Instagram has already been criticized for its propensity to exacerbate some of human nature’s worst social media instincts, and the stories feature adds another layer to the issue. While the main Instagram feed can play into insecurities and warped beauty standards, the stories feature preys upon user’s desire to know their exact social status.

One reason we have a need to know who’s looking is the drive to know where we fit in in our social world, according to Pamela Rutledge, director of the Media Psychology Research Center.

“We care about who responds because we place different weighting on who responds,” Rutledge said. “By knowing who [the people looking] are and recognizing people, we enhance the emotional engagement factor.”

The other component is the dopamine hit people get when they get feedback from a social media post, Carrie Goldman, an author, educator and speaker, specializing in social media behaviors and bullying prevention, said.

“When teens are putting out their stories, the motivation is the dopamine hit they get and the reward in their brain when they see people are looking at it,” Goldman said. “It’s a direct dopamine hit and that’s true for adults, too.”

Experts say that the ability to see who is looking at your Instagram story gives teens and young adults some sense of where they fall in their social hierarchies.

But some users say for them, it’s just fun to know who is going out of their way to view their content.

McLean, who noticed her ex-boyfriend watching her stories, said she has no plans to outright block him from her page.

“It’s honestly mostly hilarious to me that he still thinks of me after all this time,” she said.

“Representing myself”

When Sophie Evans posted a picture of herself and her partner to her Instagram story in recent weeks, she was doing more than sharing an image with friends — she was hatching a small social experiment.

Evans, 24, who lives in Wales, was fishing for answers to a question about who was looking at her posts, and she noticed the ex-girlfriend of a colleague had been watching. That person didn’t follow Evans and had a private account, leaving Evans to deduce that the ex-girlfriend was manually searching for her account in order to watch her stories.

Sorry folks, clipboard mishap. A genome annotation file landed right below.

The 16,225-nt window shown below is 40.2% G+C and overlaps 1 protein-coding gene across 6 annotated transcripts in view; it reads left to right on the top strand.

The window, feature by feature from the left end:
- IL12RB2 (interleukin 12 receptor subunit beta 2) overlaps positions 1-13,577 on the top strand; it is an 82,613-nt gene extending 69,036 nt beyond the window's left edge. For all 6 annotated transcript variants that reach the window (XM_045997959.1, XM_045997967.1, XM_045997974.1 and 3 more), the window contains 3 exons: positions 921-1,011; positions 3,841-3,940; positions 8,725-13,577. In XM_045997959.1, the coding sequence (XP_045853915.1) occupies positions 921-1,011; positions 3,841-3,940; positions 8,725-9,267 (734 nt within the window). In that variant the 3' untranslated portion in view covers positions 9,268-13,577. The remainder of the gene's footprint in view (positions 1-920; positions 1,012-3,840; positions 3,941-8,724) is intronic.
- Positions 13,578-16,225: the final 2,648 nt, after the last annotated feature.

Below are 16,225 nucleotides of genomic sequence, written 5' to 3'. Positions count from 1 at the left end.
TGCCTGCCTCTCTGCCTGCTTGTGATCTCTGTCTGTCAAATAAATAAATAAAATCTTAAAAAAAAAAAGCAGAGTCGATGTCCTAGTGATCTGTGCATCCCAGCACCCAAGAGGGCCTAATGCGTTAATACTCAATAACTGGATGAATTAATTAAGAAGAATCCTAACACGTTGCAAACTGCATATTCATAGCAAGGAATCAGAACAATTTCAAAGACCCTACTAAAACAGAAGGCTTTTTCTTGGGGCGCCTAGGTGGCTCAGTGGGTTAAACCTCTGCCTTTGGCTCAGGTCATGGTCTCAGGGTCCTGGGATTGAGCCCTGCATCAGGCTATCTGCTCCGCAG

“I love the fact I can see who’s looking at me especially when I know they’re not following me on Instagram,” Evans said. “I sometimes post stories deliberately so I can actually see who is viewing me and if they follow me or not.”

Imani Gayden, 24, a social worker in Las Vegas, often switches the settings on her profile between public and private. She said she’s been on Instagram for the past seven years, but recently started using it more.

Gayden said she’s careful about what she posts on her story, knowing some of her family members can see her posts. Instagram recently introduced a feature that allows users to share their stories with only “close friends.”

“I want to share what I’m doing but make sure I’m representing myself well,” Gayden said.

Evans and Gayden said they have both checked out Instagram profiles that they didn’t follow, scoping out the content of a mutual friend or distant connection, but Gayden said she’s careful not to view the person’s story.

“I try not to watch their story because that lets you know I’ve been on their page,” Gayden said.

Evans, on the other hand, said she had viewed stories of people she didn’t follow.

“I know I can be bad for looking at other people’s Instagrams without following them because I like to be nosy too at times,” Evans said.

Evans said she’s completely unbothered knowing her colleague’s ex-girlfriend is looking at her posts. She said, if anything, it has become more of a game for her, attempting to see what that person will look at next.

“Now I’m aware she has been looking at my Instagram, it’s made me want to post more stories,” she said.